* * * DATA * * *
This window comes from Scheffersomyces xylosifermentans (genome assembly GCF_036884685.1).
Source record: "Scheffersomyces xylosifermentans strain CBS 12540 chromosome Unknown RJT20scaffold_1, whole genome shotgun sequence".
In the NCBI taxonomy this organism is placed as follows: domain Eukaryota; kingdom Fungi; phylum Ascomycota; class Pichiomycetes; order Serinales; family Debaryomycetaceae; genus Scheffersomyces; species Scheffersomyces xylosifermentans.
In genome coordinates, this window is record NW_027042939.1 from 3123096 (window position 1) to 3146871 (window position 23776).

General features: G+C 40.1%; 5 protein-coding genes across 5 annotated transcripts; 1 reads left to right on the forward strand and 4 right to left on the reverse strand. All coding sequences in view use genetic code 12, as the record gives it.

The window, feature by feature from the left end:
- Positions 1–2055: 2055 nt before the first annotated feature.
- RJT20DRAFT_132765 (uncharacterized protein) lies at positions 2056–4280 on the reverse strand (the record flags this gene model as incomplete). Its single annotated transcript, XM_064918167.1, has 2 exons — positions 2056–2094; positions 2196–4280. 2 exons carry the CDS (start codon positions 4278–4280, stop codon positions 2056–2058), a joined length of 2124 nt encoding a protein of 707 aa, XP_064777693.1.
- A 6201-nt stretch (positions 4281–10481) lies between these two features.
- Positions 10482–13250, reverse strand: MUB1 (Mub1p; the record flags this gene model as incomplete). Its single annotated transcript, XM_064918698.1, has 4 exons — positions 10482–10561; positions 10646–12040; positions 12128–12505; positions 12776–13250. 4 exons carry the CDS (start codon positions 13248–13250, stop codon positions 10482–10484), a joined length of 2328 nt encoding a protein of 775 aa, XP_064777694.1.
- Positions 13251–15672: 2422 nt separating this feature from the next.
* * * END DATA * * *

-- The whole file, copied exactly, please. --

This window comes from Scheffersomyces xylosifermentans (genome assembly GCF_036884685.1).
Source record: "Scheffersomyces xylosifermentans strain CBS 12540 chromosome Unknown RJT20scaffold_1, whole genome shotgun sequence".
In the NCBI taxonomy this organism is placed as follows: domain Eukaryota; kingdom Fungi; phylum Ascomycota; class Pichiomycetes; order Serinales; family Debaryomycetaceae; genus Scheffersomyces; species Scheffersomyces xylosifermentans.
In genome coordinates, this window is record NW_027042939.1 from 3123096 (window position 1) to 3146871 (window position 23776).

General features: G+C 40.1%; 5 protein-coding genes across 5 annotated transcripts; 1 reads left to right on the forward strand and 4 right to left on the reverse strand. All coding sequences in view use genetic code 12, as the record gives it.

The window, feature by feature from the left end:
- Positions 1–2055: 2055 nt before the first annotated feature.
- RJT20DRAFT_132765 (uncharacterized protein) lies at positions 2056–4280 on the reverse strand (the record flags this gene model as incomplete). Its single annotated transcript, XM_064918167.1, has 2 exons — positions 2056–2094; positions 2196–4280. 2 exons carry the CDS (start codon positions 4278–4280, stop codon positions 2056–2058), a joined length of 2124 nt encoding a protein of 707 aa, XP_064777693.1.
- A 6201-nt stretch (positions 4281–10481) lies between these two features.
- Positions 10482–13250, reverse strand: MUB1 (Mub1p; the record flags this gene model as incomplete). Its single annotated transcript, XM_064918698.1, has 4 exons — positions 10482–10561; positions 10646–12040; positions 12128–12505; positions 12776–13250. 4 exons carry the CDS (start codon positions 13248–13250, stop codon positions 10482–10484), a joined length of 2328 nt encoding a protein of 775 aa, XP_064777694.1.
- Positions 13251–15672: 2422 nt separating this feature from the next.